Forsaken

"Deep calls to deep in the roar of your waterfalls; all your waves and breakers have swept over me." Psalm 42.7


It happened to Moses, Elijah, David, Isaiah, Jeremiah - even Jesus! So it happens to the best of us. Times when God overwhelms us and, more frighteningly perhaps, times when God feels entirely absent. I say "feels" because, of course, God is always with us but, sometimes - and we don't know when and why - he chooses to withdraw from us. When that happens, what do we do?


The first thing is not to despair. This experience is well documented among the luminaries of our faith. St John of the Cross called it "the dark night of the soul". Our Celtic ancestors referred to it as simply "the desert", for it feels like spiritual desolation. But they actually courted the experience, seeking out wild and lonely places because they understood the benefits. We might lack their fortitude but we can learn from their faith...


When Jesus cried from the cross "My God, my God why have you forsaken me?" he was not giving in to despair, he was quoting from the so-called "Psalms of lament", giving expression to the estrangement from God that we all experience on account of sin. The good news is that, because he went through this with us and for us, he removed that particular barrier. The implication of this is that while, like sin, we may yet find it snapping at our heels, its effects are limited and temporarily.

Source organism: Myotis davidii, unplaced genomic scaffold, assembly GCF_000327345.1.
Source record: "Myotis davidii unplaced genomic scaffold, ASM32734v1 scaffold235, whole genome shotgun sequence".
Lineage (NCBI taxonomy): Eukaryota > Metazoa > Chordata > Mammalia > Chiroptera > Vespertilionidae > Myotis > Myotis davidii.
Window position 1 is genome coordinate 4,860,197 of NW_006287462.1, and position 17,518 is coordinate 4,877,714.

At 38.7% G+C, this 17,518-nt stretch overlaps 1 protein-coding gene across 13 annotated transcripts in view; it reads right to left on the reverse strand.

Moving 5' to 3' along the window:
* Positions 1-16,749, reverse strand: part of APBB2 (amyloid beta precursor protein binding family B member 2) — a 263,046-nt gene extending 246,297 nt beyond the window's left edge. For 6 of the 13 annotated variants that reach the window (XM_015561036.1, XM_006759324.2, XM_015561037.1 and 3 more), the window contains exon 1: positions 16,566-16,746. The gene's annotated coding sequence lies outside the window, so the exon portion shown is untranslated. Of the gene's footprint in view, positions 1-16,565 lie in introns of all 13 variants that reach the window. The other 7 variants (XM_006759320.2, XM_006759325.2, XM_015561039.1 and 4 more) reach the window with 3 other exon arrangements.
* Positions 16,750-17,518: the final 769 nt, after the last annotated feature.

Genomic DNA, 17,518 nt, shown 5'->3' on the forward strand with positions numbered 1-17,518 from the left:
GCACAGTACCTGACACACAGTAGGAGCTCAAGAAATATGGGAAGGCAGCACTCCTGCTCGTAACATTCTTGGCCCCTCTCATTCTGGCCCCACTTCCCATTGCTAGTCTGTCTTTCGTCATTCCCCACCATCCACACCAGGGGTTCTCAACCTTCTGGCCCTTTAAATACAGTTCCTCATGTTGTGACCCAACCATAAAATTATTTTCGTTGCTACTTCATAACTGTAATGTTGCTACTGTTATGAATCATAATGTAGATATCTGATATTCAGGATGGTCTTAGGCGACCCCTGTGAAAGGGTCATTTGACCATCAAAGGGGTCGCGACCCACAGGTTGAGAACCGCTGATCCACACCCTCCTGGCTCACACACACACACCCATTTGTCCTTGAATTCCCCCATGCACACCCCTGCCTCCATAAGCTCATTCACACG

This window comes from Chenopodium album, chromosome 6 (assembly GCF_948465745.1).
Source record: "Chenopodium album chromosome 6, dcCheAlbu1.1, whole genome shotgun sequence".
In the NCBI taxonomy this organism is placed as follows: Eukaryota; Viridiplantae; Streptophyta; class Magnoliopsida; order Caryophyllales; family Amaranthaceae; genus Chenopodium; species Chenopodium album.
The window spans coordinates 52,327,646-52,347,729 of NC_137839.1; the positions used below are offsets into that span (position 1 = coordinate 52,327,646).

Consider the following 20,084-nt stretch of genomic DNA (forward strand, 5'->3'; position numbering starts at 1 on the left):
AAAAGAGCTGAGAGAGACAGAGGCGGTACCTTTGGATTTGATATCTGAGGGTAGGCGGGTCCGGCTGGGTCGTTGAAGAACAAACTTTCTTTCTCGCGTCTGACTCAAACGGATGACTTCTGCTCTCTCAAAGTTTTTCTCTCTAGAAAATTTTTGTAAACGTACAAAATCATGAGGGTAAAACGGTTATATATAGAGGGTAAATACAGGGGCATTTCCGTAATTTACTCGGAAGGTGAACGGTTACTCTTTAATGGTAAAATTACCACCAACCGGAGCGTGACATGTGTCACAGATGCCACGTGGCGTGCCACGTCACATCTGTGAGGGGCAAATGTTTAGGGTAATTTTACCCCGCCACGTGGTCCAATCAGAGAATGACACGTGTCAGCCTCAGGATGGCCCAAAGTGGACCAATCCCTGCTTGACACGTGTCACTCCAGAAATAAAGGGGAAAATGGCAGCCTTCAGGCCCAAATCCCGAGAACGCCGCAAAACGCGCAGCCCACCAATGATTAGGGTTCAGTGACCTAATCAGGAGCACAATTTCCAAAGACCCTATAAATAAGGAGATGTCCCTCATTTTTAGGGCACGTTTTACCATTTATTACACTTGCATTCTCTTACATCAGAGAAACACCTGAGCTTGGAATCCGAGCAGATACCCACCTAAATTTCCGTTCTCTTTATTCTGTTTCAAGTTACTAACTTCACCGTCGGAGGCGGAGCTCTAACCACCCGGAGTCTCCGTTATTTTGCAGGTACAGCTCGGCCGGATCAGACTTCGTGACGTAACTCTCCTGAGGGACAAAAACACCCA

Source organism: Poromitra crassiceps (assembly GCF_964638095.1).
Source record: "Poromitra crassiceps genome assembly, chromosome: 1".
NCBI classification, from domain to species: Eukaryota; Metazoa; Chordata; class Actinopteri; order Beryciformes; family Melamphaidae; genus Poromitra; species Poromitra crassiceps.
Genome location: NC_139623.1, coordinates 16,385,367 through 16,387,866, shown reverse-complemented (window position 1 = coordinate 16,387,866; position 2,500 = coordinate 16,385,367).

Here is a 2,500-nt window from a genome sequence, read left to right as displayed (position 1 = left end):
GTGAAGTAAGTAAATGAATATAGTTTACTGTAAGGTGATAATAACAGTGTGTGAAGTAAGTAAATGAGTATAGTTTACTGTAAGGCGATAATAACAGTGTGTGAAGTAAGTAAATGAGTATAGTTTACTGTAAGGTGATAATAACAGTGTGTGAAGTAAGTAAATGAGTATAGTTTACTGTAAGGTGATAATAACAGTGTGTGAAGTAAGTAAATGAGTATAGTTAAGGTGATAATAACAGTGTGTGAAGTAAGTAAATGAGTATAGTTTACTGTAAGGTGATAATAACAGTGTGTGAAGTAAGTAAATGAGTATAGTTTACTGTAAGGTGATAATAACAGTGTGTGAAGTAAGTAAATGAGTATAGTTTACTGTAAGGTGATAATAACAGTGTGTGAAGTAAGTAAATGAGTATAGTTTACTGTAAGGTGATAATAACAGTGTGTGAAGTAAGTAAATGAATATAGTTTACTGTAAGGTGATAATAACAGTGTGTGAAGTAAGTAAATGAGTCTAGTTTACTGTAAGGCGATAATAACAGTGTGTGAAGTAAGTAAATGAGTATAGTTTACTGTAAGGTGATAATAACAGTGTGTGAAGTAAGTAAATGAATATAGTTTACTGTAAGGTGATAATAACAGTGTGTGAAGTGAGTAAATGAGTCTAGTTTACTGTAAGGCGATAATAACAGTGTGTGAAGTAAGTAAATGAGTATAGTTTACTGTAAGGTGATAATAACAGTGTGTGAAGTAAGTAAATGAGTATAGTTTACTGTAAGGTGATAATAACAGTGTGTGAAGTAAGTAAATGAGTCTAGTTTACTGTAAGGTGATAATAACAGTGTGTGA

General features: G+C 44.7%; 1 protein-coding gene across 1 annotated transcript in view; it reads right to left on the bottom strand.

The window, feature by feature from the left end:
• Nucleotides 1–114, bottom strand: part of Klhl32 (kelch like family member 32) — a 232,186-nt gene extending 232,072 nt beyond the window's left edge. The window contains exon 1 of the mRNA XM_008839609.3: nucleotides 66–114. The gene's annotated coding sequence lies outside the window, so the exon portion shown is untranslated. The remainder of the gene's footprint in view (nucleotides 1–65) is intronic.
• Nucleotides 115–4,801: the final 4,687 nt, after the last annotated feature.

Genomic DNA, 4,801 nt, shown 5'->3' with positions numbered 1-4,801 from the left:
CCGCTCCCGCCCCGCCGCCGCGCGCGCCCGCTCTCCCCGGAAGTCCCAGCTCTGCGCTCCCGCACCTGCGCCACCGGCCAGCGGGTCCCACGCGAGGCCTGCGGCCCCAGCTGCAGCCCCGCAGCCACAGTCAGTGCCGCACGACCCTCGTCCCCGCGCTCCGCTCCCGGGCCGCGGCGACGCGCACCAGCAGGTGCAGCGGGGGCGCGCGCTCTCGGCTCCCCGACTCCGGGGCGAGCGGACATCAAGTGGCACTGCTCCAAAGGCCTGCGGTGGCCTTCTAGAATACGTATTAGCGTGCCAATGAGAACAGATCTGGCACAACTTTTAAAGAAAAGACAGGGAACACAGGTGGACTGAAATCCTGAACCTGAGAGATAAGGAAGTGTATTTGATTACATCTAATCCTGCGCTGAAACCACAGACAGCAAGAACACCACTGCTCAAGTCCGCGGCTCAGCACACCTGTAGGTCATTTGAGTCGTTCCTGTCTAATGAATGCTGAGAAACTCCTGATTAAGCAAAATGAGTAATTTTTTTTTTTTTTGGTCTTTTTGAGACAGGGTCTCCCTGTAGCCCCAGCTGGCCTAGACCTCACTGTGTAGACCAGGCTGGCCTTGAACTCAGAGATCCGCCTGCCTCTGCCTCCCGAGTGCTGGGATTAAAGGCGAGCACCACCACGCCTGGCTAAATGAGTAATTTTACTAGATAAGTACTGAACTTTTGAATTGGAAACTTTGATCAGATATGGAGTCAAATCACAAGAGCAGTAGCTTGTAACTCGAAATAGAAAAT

So will be these seasons of spiritual aridity - limited and temporary. While they last they can wean us off those crutches that we have come to rely on and that hamper our progress in sanctification - the process by which God reforms us into the likeness of Jesus. The crutches can take the form of our dependence on external factors, such as the approval of others, or they can be internal, including hidden vices like pride and greed.


The point is to experience a stripping away of the false idols we gather, often without realising it - like viruses on a computer - and to rediscover total reliance upon God. As that happens our desire for communion builds until it reaches fever pitch and we are ready to run back into God's welcoming arms...

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